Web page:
Aesthetics of Timber Cladding

Architect firm Auhaus creates a stunning family home in an unusually shaped block in Brighton with inventive use of thermally-modified American tulipwood

Auhaus Architecture

Fact File

Typology: Residence
Location: Melbourne, Australia
Architecture: Auhaus Architecture
Engineering: RI Brown
Landscape design: TNLA Landscape Architects
External cladding: Thermally-modified tulipwood with black oil stain finish
Windows: Double glazed with black stained timber frames
Internal floors: Polished concrete
Helical stair: Steel construction with timber treads
Joinery: 2PAC cabinetry with marble benchtops

The 500 sqm corner plot in this affluent coastal suburb can only be described as an ‘odd shape’ and the challenge set by the owner / developer was to create a private space. When they first embarked on their Brighton House project, Ben Stibbard and Kate Fitzpatrick, Principals of Melbourne-based Auhaus, say they became “Preoccupied with creating a house that felt open on a constrained pocket site. We wanted to create a sense of entry and keep the light in the site but also didn’t want a fishbowl, the sense of privacy was also important. We came up with a concept which enabled the structure to hug the boundary but feel surrounded by green and have some protected spaces.”

Auhaus Architecture

The solution allows views from the front to the back of the house creating a generous feel and flow that gives the illusion of a far bigger space. The widened entry creates an impact that is enhanced by the unique exterior finish. The owner requested a strong façade to the house and Auhaus was keen to avoid the ‘typical Brighton House’ of neutral render and glass.
Kate Fitzpatrick & Ben Stibbard, Principal Architects, Auhaus Architecture
We considered how to draw attention to the form of the building and ensure it presented strongly from the street to further enhance the entry experience. We have used black exterior finishes in projects before and knew that it would provide impact and reduce the structure to a single form

Kate Fitzpatrick & Ben Stibbard, Principal Architects, Auhaus Architecture.

The aesthetic of a stained timber exterior contrasts with, and highlights the planned verdant green landscaping. Timber cladding can be challenging to maintain, not least in Australian coastal environments such as this. Thermally treated timbers were considered given their resistance to the elements and minimal maintenance requirements.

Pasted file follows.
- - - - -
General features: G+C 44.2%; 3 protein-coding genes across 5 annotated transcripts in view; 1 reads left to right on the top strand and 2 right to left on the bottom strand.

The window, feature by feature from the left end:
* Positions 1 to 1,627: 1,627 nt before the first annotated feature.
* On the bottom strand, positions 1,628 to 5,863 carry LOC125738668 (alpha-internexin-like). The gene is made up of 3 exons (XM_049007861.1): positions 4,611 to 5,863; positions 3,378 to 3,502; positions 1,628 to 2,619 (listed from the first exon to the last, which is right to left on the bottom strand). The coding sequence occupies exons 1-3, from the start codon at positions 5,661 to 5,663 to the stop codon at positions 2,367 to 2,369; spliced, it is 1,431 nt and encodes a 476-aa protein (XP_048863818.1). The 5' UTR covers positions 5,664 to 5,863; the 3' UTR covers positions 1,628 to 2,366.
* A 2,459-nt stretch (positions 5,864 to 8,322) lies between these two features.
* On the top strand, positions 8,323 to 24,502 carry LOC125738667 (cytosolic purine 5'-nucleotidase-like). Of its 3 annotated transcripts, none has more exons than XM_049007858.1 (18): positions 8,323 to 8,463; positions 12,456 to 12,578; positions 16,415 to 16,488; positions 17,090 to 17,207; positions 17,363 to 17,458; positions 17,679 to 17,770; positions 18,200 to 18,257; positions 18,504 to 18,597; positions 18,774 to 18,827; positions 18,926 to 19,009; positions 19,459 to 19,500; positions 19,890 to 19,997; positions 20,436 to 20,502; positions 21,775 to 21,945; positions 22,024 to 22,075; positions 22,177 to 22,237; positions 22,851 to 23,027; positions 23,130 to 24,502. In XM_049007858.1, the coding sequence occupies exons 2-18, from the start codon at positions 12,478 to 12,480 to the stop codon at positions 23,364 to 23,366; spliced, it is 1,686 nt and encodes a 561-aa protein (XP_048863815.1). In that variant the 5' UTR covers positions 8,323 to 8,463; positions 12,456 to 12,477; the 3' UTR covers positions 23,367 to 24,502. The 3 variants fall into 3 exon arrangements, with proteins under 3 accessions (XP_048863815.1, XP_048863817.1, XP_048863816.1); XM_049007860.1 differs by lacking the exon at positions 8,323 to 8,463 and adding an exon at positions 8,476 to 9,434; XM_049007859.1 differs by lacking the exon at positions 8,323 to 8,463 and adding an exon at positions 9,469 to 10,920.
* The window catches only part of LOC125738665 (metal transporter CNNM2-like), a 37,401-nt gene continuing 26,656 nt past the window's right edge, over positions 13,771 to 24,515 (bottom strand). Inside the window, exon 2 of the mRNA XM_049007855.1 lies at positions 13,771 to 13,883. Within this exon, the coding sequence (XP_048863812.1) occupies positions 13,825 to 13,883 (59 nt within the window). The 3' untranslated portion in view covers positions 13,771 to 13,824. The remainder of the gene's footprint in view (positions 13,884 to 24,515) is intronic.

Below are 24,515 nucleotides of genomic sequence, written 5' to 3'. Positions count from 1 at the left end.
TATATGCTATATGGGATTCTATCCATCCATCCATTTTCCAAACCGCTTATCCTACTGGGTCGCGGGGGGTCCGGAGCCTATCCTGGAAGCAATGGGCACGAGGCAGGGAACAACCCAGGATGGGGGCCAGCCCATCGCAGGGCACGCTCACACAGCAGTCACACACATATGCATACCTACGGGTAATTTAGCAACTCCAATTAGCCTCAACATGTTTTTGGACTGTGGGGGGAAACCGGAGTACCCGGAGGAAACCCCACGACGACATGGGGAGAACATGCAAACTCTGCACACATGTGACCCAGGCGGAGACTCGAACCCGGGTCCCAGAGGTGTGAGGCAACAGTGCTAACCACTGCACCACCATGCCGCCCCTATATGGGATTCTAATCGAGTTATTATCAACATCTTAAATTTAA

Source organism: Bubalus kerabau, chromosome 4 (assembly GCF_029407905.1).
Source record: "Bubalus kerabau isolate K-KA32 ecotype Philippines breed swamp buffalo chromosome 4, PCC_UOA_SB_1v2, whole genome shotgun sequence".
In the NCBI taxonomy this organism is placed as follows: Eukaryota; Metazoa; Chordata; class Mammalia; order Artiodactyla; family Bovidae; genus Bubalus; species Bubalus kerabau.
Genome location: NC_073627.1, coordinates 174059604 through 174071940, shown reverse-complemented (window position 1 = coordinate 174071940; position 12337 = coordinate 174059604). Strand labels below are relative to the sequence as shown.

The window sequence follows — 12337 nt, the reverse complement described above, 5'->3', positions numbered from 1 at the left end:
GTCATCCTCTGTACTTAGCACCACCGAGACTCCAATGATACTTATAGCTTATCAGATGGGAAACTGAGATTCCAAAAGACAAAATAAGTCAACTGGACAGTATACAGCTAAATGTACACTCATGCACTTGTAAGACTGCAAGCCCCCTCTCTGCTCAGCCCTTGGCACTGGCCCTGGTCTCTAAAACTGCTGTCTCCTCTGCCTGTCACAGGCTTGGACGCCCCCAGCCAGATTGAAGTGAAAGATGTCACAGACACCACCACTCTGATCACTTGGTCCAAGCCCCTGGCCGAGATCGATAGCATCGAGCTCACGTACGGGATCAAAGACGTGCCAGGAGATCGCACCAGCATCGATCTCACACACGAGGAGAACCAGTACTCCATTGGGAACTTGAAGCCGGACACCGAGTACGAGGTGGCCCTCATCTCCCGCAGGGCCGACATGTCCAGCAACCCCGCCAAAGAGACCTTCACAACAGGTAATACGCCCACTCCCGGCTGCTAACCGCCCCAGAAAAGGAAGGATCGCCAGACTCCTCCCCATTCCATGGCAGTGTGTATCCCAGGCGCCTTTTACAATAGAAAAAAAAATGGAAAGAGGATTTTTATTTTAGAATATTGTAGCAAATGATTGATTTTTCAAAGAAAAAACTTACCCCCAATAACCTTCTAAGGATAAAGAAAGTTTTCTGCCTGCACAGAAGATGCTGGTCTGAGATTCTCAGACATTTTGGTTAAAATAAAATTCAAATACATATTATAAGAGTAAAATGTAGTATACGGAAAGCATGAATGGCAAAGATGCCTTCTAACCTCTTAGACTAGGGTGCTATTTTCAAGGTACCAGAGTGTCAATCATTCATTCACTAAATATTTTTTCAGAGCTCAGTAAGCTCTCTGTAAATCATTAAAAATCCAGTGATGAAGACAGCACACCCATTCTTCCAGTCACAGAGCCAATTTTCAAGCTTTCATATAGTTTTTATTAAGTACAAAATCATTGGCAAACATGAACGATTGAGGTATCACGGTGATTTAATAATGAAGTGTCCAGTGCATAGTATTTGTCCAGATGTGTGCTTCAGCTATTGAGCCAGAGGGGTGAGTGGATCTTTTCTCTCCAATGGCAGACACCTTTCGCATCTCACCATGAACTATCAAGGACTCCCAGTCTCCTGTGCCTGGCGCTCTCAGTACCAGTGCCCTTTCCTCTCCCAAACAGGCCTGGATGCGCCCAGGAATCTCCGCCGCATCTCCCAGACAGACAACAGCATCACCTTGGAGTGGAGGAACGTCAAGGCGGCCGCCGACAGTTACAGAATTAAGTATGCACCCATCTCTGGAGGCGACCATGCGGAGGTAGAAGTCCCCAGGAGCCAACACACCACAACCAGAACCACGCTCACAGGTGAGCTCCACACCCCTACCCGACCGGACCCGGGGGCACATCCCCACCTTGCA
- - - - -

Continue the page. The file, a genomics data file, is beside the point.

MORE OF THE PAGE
Auhaus used thermally-modified American tulipwood. Not only was this an option that was cost-effective, it was also lightweight, which made it ideal for the expanse of cladding required. “We did plenty of testing to get the richness of color. We used Quantam Aqua Stain which is an oil-based stain. I’ve used this in black before so had confidence that it would work,” Stibbard says of the finish.

Auhaus Architecture

Commenting on the increased recognition and popularity of American tulipwood in Australia, Roderick Wiles, AHEC Regional Director, said: “Until now, we have only seen one other instance of it being used externally in Australia and that was thermally-modified, but with a natural finish. What Auhaus has achieved here is truly impressive, both in terms of creative use of a readily available timber but more importantly in realizing such a stunning design. We’re very excited to see how the timber has performed over time in the Australian climate, but recent images suggest that it is maintaining its appearance well.”

Thermal modification of some select U.S. hardwood species allows for interior furniture, flooring and joinery hardwoods to be used in exterior applications, where durability and dimensional stability is paramount. This can offer a viable sustainable option for a range of uses, hitherto inaccessible to temperate American hardwoods. While only fairly recently available, they are now being recognized for their aesthetics and performance and are being specified worldwide in outdoor furniture, decking and cladding.

Auhaus Architecture

American tulipwood is one of the most prolific hardwood species from the U.S. hardwood forests and is unique to North America. The trees are huge and identified by their tulip-like flowers giving rise to the name. Thermally-modified tulipwood has been subjected to high temperatures in a controlled environment, resulting in permanent alteration of the wood’s chemical and physical properties. It does not absorb moisture and is dimensionally very stable. It is less prone to warping and twisting with changes in humidity, making it perfect for outdoor use.

The American Hardwood Export Council (AHEC) runs a worldwide programme to promote American hardwoods in over 50 export markets, concentrating on providing architects, specifiers, designers and end-users with technical information on the range of species, products and sources of supply.
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